Yesterday was for us, like so many churches up and down the UK, the Sunday School nativity and the Carol Service. And it was a great day.
The Sunday School service had a repeated refrain 'there's something special going on' and there certainly was. Although quite a lot of our folk were already away on overseas jaunts (the down side of being so multi-national) the place was pretty full and a fair smattering of visitors/rellies to fill the gaps. The age of our children means that we have adults joining in with them and there's something kind of fitting about a Canadian hermeneutics lecturer acting the part of head shepherd or an African MBA as one of the magi! We were guided through some of the many things that make the holidays special by a little angel who eventually found her way to Bethlehem and the stable. The familiar tear-jerker of young voices singing 'Away in a Manger' crowned the action. As our response we were invited to write our names on cut out 'baubles' and hang them on the Christmas tree and it was quite special to see young and old, regular and visitor responding. There certainly was, and more significantly is, something special going on in our church.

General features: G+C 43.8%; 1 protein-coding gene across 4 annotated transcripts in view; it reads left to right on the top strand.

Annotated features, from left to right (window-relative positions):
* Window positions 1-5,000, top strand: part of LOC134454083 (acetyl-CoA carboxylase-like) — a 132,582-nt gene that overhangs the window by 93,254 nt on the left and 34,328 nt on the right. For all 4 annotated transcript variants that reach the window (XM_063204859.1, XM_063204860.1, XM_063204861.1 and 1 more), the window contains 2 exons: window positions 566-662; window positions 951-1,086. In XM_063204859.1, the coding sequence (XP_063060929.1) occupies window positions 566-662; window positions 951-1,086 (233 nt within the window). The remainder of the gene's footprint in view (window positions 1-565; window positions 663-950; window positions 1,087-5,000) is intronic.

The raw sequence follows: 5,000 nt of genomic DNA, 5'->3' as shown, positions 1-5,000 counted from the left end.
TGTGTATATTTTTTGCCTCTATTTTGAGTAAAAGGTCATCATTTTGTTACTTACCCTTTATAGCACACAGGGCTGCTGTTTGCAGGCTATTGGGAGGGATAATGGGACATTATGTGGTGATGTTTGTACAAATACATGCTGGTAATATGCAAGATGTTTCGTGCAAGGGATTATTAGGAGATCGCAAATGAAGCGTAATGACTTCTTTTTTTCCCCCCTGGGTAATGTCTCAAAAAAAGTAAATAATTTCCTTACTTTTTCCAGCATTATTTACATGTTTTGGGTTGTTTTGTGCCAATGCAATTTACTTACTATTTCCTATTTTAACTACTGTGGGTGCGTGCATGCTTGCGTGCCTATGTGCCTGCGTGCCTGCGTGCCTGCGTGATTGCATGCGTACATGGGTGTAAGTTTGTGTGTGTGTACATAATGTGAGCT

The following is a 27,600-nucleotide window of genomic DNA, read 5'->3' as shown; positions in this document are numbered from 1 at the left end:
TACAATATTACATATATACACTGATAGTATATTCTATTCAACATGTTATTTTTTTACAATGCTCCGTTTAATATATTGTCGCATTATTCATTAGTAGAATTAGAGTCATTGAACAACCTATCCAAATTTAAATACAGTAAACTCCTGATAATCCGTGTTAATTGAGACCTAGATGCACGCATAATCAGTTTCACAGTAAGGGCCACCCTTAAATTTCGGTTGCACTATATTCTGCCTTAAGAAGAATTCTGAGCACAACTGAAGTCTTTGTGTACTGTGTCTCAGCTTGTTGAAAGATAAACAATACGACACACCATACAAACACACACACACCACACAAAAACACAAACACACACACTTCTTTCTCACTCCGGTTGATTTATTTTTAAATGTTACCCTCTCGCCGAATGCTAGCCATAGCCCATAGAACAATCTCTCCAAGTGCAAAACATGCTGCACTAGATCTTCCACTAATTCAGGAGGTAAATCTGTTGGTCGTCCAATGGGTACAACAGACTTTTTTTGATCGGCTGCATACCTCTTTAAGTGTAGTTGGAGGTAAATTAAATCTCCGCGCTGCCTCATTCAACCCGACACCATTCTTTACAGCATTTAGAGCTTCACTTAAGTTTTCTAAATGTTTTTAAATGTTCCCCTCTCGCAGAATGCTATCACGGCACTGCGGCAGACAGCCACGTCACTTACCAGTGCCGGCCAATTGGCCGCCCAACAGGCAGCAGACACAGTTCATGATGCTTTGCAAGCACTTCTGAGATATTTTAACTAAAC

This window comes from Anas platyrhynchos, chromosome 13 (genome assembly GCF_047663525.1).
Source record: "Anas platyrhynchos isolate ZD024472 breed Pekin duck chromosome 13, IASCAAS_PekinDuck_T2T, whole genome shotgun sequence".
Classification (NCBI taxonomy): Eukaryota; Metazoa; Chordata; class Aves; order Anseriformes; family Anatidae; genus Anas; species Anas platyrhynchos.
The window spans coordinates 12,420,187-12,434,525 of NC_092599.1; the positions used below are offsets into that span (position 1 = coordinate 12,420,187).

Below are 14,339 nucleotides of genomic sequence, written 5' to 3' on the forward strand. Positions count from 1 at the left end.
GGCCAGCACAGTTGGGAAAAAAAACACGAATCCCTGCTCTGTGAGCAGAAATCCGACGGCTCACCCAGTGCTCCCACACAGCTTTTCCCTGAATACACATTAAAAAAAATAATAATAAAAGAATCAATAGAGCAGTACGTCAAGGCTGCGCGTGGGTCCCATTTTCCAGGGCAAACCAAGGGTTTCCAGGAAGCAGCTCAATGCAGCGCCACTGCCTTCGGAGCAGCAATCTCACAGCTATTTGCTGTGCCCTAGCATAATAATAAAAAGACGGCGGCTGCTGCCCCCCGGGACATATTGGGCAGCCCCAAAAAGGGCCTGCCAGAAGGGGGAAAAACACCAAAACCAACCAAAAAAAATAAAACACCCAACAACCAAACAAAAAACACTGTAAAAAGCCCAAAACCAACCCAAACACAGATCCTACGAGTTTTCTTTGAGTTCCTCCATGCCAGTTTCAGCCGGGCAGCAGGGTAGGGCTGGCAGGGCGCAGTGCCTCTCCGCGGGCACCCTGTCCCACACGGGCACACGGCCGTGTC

And so to the evening when, after several flurries of snow during the afternoon, we gathered at the C of S down the road for our shared carol service. In this we had sought quite deliberately to involve people from 'user groups' of the three fellowships involved as well as celebrating the diversity of our own folk. There was so much that was special, but among the highlights were these...
- a primary school choir from east Glasgow singing in Latin
- a Bible reading using a voice simulator (a la Stephen Hawking) by a member of the Guide unit for girls with severe disabilities
- Bahamian and Zimbabwean readers, rich in emphasis
- the blending of adult and children's choirs
- the cooperation of organist and pianist (how often does that really happen?)
There was a sense of unity, that geography, education, language, physicality were unimportant as this group gathered to 'Prepare to Celebrate.' As we dispersed, some back to the less affluent East End, some to pack to travel thousands of miles, some to resume the relentless march to 25th December, there was a sense that this had been a special moment and that we were just a little more ready for the coming of Immanuel.